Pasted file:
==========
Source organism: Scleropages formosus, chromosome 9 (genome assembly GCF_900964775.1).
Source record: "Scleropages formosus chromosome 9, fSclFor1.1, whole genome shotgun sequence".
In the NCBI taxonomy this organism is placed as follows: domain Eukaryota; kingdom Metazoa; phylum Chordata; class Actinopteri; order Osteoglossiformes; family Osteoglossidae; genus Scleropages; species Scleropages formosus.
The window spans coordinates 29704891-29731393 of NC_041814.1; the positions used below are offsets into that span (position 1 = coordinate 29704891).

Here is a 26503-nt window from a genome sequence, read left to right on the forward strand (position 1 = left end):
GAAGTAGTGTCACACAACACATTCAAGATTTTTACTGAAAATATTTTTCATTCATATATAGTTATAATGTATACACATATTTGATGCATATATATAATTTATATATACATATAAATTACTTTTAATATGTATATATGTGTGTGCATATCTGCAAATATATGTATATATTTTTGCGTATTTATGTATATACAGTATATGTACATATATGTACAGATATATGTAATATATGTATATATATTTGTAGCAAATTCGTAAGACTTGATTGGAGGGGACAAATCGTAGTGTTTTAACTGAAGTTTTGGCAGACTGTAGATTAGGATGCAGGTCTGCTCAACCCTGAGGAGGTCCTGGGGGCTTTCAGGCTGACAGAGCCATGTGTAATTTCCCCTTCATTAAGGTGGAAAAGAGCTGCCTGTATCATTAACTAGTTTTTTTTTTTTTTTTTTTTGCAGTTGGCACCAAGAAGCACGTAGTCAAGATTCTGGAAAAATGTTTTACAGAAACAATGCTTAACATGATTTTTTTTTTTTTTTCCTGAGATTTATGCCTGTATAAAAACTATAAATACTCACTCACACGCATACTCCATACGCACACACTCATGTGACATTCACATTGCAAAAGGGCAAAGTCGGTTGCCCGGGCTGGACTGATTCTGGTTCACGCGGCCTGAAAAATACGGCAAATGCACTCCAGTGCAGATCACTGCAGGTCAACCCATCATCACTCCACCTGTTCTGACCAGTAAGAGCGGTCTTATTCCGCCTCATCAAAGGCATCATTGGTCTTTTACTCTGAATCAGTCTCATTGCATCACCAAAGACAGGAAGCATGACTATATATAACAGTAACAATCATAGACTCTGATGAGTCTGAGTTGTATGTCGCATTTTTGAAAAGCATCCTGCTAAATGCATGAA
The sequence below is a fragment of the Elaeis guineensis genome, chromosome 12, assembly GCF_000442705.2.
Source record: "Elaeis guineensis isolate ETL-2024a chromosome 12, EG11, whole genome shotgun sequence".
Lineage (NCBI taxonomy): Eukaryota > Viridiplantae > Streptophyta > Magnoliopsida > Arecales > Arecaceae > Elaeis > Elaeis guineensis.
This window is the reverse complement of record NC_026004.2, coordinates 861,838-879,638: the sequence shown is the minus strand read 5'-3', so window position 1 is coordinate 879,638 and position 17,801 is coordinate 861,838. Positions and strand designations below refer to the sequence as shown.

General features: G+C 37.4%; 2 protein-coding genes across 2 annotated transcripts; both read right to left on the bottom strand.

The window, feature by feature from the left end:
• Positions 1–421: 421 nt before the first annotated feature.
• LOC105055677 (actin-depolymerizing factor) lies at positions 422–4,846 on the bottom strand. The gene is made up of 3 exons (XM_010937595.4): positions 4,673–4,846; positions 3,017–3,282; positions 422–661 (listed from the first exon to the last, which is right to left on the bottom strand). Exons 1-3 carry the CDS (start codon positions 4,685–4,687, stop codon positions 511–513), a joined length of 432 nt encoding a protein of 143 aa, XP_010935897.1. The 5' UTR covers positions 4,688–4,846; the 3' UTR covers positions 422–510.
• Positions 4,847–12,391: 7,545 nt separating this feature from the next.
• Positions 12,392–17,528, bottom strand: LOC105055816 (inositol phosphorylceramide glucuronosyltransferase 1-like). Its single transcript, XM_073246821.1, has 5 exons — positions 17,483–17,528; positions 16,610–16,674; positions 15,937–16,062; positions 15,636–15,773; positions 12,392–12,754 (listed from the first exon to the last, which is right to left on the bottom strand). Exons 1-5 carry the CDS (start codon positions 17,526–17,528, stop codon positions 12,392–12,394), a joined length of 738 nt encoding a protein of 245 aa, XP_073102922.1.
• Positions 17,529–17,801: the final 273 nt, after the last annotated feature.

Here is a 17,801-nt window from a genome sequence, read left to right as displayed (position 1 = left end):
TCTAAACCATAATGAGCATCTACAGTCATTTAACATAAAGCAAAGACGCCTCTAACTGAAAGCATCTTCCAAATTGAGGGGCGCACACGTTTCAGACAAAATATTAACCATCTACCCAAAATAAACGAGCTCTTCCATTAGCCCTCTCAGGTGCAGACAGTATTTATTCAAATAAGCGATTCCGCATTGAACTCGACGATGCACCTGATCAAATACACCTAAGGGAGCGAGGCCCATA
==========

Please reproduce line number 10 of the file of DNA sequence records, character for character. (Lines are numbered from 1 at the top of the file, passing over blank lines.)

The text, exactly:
This window is the reverse complement of record NC_026004.2, coordinates 861,838-879,638: the sequence shown is the minus strand read 5'-3', so window position 1 is coordinate 879,638 and position 17,801 is coordinate 861,838. Positions and strand designations below refer to the sequence as shown.